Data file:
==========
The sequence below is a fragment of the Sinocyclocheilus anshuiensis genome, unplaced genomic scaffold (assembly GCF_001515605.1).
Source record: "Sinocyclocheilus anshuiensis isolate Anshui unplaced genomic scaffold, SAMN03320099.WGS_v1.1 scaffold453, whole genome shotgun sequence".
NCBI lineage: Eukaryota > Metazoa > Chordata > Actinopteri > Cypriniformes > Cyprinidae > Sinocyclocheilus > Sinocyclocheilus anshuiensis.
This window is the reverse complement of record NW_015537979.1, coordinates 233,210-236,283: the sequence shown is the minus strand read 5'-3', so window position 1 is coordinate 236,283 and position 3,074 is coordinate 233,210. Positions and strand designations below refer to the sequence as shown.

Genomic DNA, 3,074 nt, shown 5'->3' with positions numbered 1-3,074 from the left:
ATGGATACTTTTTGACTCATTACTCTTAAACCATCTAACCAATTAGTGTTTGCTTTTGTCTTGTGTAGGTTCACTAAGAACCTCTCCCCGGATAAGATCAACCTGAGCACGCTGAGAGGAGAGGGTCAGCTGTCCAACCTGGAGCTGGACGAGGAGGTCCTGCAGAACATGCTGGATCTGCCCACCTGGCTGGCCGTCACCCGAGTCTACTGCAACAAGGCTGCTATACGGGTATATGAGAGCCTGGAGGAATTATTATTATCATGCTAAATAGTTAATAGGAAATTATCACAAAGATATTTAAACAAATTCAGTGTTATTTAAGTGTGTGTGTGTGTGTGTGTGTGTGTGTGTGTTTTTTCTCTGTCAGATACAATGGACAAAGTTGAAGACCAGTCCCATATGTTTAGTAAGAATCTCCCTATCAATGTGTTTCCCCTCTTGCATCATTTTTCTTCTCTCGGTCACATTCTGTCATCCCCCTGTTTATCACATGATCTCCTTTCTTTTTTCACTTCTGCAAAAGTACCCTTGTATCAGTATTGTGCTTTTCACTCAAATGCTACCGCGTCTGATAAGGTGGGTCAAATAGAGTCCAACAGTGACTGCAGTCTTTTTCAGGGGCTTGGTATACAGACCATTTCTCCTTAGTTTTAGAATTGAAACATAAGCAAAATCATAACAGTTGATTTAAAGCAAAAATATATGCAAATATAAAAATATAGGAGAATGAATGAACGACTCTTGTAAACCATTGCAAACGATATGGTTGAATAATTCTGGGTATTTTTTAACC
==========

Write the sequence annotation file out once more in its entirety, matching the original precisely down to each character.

The sequence below is a fragment of the Sinocyclocheilus anshuiensis genome, unplaced genomic scaffold (assembly GCF_001515605.1).
Source record: "Sinocyclocheilus anshuiensis isolate Anshui unplaced genomic scaffold, SAMN03320099.WGS_v1.1 scaffold453, whole genome shotgun sequence".
NCBI lineage: Eukaryota > Metazoa > Chordata > Actinopteri > Cypriniformes > Cyprinidae > Sinocyclocheilus > Sinocyclocheilus anshuiensis.
This window is the reverse complement of record NW_015537979.1, coordinates 233,210-236,283: the sequence shown is the minus strand read 5'-3', so window position 1 is coordinate 236,283 and position 3,074 is coordinate 233,210. Positions and strand designations below refer to the sequence as shown.

Genomic DNA, 3,074 nt, shown 5'->3' with positions numbered 1-3,074 from the left:
ATGGATACTTTTTGACTCATTACTCTTAAACCATCTAACCAATTAGTGTTTGCTTTTGTCTTGTGTAGGTTCACTAAGAACCTCTCCCCGGATAAGATCAACCTGAGCACGCTGAGAGGAGAGGGTCAGCTGTCCAACCTGGAGCTGGACGAGGAGGTCCTGCAGAACATGCTGGATCTGCCCACCTGGCTGGCCGTCACCCGAGTCTACTGCAACAAGGCTGCTATACGGGTATATGAGAGCCTGGAGGAATTATTATTATCATGCTAAATAGTTAATAGGAAATTATCACAAAGATATTTAAACAAATTCAGTGTTATTTAAGTGTGTGTGTGTGTGTGTGTGTGTGTGTGTGTTTTTTCTCTGTCAGATACAATGGACAAAGTTGAAGACCAGTCCCATATGTTTAGTAAGAATCTCCCTATCAATGTGTTTCCCCTCTTGCATCATTTTTCTTCTCTCGGTCACATTCTGTCATCCCCCTGTTTATCACATGATCTCCTTTCTTTTTTCACTTCTGCAAAAGTACCCTTGTATCAGTATTGTGCTTTTCACTCAAATGCTACCGCGTCTGATAAGGTGGGTCAAATAGAGTCCAACAGTGACTGCAGTCTTTTTCAGGGGCTTGGTATACAGACCATTTCTCCTTAGTTTTAGAATTGAAACATAAGCAAAATCATAACAGTTGATTTAAAGCAAAAATATATGCAAATATAAAAATATAGGAGAATGAATGAACGACTCTTGTAAACCATTGCAAACGATATGGTTGAATAATTCTGGGTATTTTTTAACC